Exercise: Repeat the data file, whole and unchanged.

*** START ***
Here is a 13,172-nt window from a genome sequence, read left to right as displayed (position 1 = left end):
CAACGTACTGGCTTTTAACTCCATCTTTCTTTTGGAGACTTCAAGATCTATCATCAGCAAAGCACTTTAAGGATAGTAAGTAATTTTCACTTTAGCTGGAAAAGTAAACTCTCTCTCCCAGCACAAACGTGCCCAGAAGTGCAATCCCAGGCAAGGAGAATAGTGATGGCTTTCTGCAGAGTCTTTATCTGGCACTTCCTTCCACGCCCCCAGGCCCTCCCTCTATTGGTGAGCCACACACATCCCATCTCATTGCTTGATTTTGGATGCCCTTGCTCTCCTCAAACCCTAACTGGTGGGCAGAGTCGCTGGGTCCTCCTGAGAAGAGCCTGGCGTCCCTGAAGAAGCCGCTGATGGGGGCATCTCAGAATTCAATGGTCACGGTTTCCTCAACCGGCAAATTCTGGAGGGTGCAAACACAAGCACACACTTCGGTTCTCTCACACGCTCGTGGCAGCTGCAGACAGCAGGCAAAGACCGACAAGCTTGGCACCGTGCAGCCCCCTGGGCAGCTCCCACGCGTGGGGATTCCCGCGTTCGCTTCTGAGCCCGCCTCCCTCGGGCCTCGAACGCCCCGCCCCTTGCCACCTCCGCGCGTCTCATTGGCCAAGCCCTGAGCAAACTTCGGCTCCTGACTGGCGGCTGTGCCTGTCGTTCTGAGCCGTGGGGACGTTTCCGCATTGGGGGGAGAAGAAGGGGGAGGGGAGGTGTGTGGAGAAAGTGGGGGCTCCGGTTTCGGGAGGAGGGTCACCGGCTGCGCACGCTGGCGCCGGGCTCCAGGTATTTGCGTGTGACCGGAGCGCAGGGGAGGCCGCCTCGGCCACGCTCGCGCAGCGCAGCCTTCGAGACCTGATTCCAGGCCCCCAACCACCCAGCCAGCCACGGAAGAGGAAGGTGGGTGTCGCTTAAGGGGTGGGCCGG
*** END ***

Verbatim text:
Here is a 13,172-nt window from a genome sequence, read left to right as displayed (position 1 = left end):
CAACGTACTGGCTTTTAACTCCATCTTTCTTTTGGAGACTTCAAGATCTATCATCAGCAAAGCACTTTAAGGATAGTAAGTAATTTTCACTTTAGCTGGAAAAGTAAACTCTCTCTCCCAGCACAAACGTGCCCAGAAGTGCAATCCCAGGCAAGGAGAATAGTGATGGCTTTCTGCAGAGTCTTTATCTGGCACTTCCTTCCACGCCCCCAGGCCCTCCCTCTATTGGTGAGCCACACACATCCCATCTCATTGCTTGATTTTGGATGCCCTTGCTCTCCTCAAACCCTAACTGGTGGGCAGAGTCGCTGGGTCCTCCTGAGAAGAGCCTGGCGTCCCTGAAGAAGCCGCTGATGGGGGCATCTCAGAATTCAATGGTCACGGTTTCCTCAACCGGCAAATTCTGGAGGGTGCAAACACAAGCACACACTTCGGTTCTCTCACACGCTCGTGGCAGCTGCAGACAGCAGGCAAAGACCGACAAGCTTGGCACCGTGCAGCCCCCTGGGCAGCTCCCACGCGTGGGGATTCCCGCGTTCGCTTCTGAGCCCGCCTCCCTCGGGCCTCGAACGCCCCGCCCCTTGCCACCTCCGCGCGTCTCATTGGCCAAGCCCTGAGCAAACTTCGGCTCCTGACTGGCGGCTGTGCCTGTCGTTCTGAGCCGTGGGGACGTTTCCGCATTGGGGGGAGAAGAAGGGGGAGGGGAGGTGTGTGGAGAAAGTGGGGGCTCCGGTTTCGGGAGGAGGGTCACCGGCTGCGCACGCTGGCGCCGGGCTCCAGGTATTTGCGTGTGACCGGAGCGCAGGGGAGGCCGCCTCGGCCACGCTCGCGCAGCGCAGCCTTCGAGACCTGATTCCAGGCCCCCAACCACCCAGCCAGCCACGGAAGAGGAAGGTGGGTGTCGCTTAAGGGGTGGGCCGG